HAMISH MCRAE: Get set for a cheaper US dollar

A weak President and a weaker dollar might turn out to be rather a positive outcome for the American economy, and indeed for the rest of the world.

I argued last week that the US and the world needed two things from the election: clarity and grace. We have grace – witness the measured and conciliatory comments by Joe Biden: ‘I will govern as an American President. There will be no red states and blue states when we win. Just the United States of America.’

Clarity? Well, the financial markets have decided that what looks in electoral terms a messy outcome would in economic terms be a satisfactory one.

The right outcome?: The markets have concluded that we will have a Democrat President in Joe Biden

Remember the saying of Franklin D Roosevelt: ‘It is the duty of the President to propose and it is the privilege of the Congress to dispose.’ The markets have concluded that we will have a Democrat President, a Republican Senate, and Democrat House, but one with a reduced majority – though we may have to wait until January for that Republican Senate majority to be confirmed.

The result for the economy is that it will be more difficult to get the next fiscal support package through Congress, but any loss of fiscal stimulus will be compensated for by more of a monetary boost.

The Federal Reserve committed itself last week to keeping the money taps open. Business will also benefit from a Congress that will be less inclined to challenge Big Tech, and less eager to curb the energy companies and the pharmaceutical giants.

There will presumably be some increase in taxation for wealthy Americans, but the Senate can temper that. So the American financial community has concluded that this is an OK result. Gridlock in Congress may limit the scope for radical initiatives but it also limits the possibility of radical mistakes. Assuming that’s right, what does this mean for us?

It means a weaker dollar. In the absence of more fiscal support, the Fed will have to keep pumping more money into the system. Some will flow abroad and that means the dollar bull market is over. It was probably over anyway, but this clinches it. We have become used to a sterling/dollar rate of around $1.30, but back in the middle of 2014 the rate was $1.70.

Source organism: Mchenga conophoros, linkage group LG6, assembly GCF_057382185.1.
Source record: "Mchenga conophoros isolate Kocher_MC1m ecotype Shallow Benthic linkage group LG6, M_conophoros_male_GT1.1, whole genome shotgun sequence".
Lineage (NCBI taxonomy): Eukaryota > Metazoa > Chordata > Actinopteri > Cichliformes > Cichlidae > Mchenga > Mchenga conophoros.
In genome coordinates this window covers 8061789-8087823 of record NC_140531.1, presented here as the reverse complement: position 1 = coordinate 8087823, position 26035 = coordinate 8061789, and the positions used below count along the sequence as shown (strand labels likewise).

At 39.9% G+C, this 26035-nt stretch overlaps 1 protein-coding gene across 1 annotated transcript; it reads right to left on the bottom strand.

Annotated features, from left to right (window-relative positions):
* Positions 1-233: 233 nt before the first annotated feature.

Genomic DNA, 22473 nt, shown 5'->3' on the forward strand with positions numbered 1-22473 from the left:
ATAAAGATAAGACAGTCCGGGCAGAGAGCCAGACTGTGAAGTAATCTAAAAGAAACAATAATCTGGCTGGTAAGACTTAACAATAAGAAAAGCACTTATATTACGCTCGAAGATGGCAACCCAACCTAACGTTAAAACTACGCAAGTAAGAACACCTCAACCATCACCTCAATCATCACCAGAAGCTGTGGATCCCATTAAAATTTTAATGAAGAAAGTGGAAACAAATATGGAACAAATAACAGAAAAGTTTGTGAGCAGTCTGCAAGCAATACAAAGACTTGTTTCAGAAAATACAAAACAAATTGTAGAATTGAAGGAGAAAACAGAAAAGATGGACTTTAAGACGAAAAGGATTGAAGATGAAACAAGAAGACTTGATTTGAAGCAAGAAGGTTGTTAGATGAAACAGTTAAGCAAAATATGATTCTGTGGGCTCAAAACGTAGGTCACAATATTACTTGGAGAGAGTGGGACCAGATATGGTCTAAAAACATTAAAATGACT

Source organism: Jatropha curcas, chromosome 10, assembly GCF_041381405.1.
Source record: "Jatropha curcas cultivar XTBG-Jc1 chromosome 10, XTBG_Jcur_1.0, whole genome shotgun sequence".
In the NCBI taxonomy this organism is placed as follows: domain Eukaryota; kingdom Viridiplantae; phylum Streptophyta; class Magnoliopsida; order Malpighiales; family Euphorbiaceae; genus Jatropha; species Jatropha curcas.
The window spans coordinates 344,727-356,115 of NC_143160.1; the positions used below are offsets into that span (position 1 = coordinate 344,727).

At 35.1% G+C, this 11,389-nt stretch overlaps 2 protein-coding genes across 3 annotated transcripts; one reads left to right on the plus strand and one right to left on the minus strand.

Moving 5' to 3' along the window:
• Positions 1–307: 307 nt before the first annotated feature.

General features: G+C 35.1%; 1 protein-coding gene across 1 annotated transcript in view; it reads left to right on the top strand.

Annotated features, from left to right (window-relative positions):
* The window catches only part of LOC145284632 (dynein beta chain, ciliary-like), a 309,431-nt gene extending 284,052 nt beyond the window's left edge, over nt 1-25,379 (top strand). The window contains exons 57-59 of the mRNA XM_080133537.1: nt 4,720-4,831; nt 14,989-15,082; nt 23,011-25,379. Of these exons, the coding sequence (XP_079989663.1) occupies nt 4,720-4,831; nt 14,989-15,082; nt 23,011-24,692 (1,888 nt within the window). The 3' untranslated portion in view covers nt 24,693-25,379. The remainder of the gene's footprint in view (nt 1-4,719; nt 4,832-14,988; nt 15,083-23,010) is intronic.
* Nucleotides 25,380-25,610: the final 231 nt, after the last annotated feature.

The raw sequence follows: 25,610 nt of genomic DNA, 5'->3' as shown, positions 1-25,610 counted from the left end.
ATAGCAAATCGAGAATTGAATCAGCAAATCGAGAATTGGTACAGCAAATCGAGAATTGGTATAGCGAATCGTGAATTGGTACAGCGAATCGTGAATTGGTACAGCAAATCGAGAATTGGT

A cheaper dollar boosts US exports but it also boosts the economies of many emerging countries, whose currencies are linked either formally or informally to the dollar. Tougher for British companies to sell to the US? Sure, but offset by the wider boost to the global economy.

As for Britons who holiday in Florida, a half-decent exchange rate will be a welcome relief. There are further positives. Take world trade. Do not expect a Biden Administration to go easy on its dealings with China. Donald Trump’s reset of relations there will stick. The US will continue to challenge Europe on its restrictive trade practices and vice versa. But the tone will be different. It will be a more predictable America.

From a British point of view predictability would be most helpful: no repetition of that sudden imposition of a 25 per cent duty on single malt whisky. Whether a change in the Administration would affect the current trade talks with the UK is harder to call. My instinct is that won’t make a lot of odds either way. In any case UK trade with the US is trending upwards. With or without a formal deal we will, post-Brexit, find our economy aligning more with that of the US.

The consultancy firm Oxford Economics has done some sums on the impact of Brexit on trade patterns. Much depends on whether we do scramble some sort of deal with Europe, but it concludes that even if there is an agreement ‘the share of UK trade with the EU – which has been trending down for a lengthy period – falls further, towards levels last seen in the 1960s’. Instead, we trade more with America and the rest of the world and we buy more home-produced stuff.

There is a further point here: global trade is switching from goods to services. The US is the world’s largest exporter of services, the UK the second largest. On trade, our interests are aligned, whoever is running the show across the Atlantic.